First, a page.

Styles and Themes
15:53

Selectors are drawable items that change depending on your application state. We'll use color selectables here to change the color of list items temporarily when you click on them.
Selectors
09:53

Relative layout is a very powerful ViewGroup that allows you to create complex arrangements of Views by positioning them relative to each other.
Relative Layouts
12:05

How to browse the gallery from your application by launching an appropriate sub-activity.
Browsing the Gallery
07:25

Once you've browsed the gallery and selected an image, you have to do a little work to convert the URI of the image to a file name ....
Retrieving an Image from the Gallery
14:47

All activities have a "lifecycle", which you need to understand and can use to your advantage.
The Activity Lifecycle and Saving Data
08:15

Some things you shouldn't forget to do before attempting to publish your app.
Pre-Publication Checks
06:03

You can use DDMS to take screenshots of your application, which you can then use when you publish your app.
Taking Screenshots of Your App
00:39

You need to sign your application by creating a digital certificate before you can publish it. In this tutorial we'll see how to create a digital certificate and export the app as an .apk file, signed with the certificate.
Signing and Exporting Your App
03:58

Once you've digitally signed and exported your app, it's easy to publish it --- although you do need to pay 25 USD for a developer account before you can publish apps. We'll look at the process here.
Publishing Your App
05:59
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More Useful Stuff
3 Lectures 25:32
Using 3rd Party APIs
06:38

Action bars are those bars that appear at the top of the screen in Android 3.0 or greater. You can put icons, titles and menus in them. We'll take a good look at menus in this tutorial, as well as how to turn display of the titles and icons on and off.
Action Bars
13:11

Once you've created your action bar menu, you'll be wanting to take action when someone selects things from it. We'll see how to do it here.
Responding to Action Bar Menu Clicks
05:43
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Communication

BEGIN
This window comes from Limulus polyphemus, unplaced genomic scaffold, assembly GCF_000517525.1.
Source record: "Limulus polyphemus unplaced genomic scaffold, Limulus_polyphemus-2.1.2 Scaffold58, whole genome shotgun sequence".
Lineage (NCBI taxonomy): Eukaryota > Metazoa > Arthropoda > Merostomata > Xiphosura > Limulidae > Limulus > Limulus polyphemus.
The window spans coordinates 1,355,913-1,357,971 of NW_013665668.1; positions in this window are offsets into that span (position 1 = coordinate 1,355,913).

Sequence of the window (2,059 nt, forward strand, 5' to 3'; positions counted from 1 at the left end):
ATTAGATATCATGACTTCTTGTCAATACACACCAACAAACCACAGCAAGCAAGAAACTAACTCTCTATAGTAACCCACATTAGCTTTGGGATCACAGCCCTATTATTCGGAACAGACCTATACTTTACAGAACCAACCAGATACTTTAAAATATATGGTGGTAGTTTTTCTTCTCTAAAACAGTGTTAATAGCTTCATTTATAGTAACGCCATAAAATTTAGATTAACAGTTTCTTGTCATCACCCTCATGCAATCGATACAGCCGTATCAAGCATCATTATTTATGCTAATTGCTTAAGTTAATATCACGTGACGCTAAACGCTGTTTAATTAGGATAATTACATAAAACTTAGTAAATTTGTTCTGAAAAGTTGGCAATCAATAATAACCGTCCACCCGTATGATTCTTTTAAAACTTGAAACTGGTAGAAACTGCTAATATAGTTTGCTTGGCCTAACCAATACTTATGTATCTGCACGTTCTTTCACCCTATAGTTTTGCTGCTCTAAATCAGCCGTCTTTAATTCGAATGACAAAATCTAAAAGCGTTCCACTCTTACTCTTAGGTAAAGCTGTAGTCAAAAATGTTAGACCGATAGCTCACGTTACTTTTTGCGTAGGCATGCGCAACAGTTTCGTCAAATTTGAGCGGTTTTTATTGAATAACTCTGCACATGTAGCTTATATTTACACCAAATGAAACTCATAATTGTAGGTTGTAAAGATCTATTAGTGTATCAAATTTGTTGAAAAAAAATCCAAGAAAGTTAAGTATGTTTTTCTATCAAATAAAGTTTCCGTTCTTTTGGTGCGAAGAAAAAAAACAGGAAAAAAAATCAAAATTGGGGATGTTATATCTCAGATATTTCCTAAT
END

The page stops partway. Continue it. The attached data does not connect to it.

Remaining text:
10 Lectures 01:45:49
In this tutorial we'll start to look at communication by taking the simplest case -- downloading textual data from the Internet.
Downloading Text Data from the Internet
10:53

Let's take a look at how phones can communicate with PCs, with the Internet and with each other. No code in this tutorial; it's just an overview. 
Internet Communication Overview
07:25

In this tutorial we'll create a simple Java servlet program to act as an Internet server for our device to communicate with. You can find more about servlet programming at this url:

http://www.udemy.com/javawebtut/

The first seven videos are free and cover everything you need to know in detail to get a servlet up and running on the Internet. You could also use something like PHP or Ruby to get a server program up and running.


A Simple Server (Java Servlet) Program
13:31

If you want to send small amounts of data to a server (e.g. an id) you can do it via a HTTP GET (in other words, in the URL). 
Sending Small Amounts of Data to a Server
12:34

If you want to send text to a server in a URL, you have to be careful to only send small amounts and you need to take care of special characters. We'll look at the latter here.
URL Escaping
11:13

Let's take a look at an example of an existing JSON server. You can write your own JSON servers too, of course. JSON is an alternative to XML, and either option is a good way to protect a database while allowing people to connect to it in a controlled way.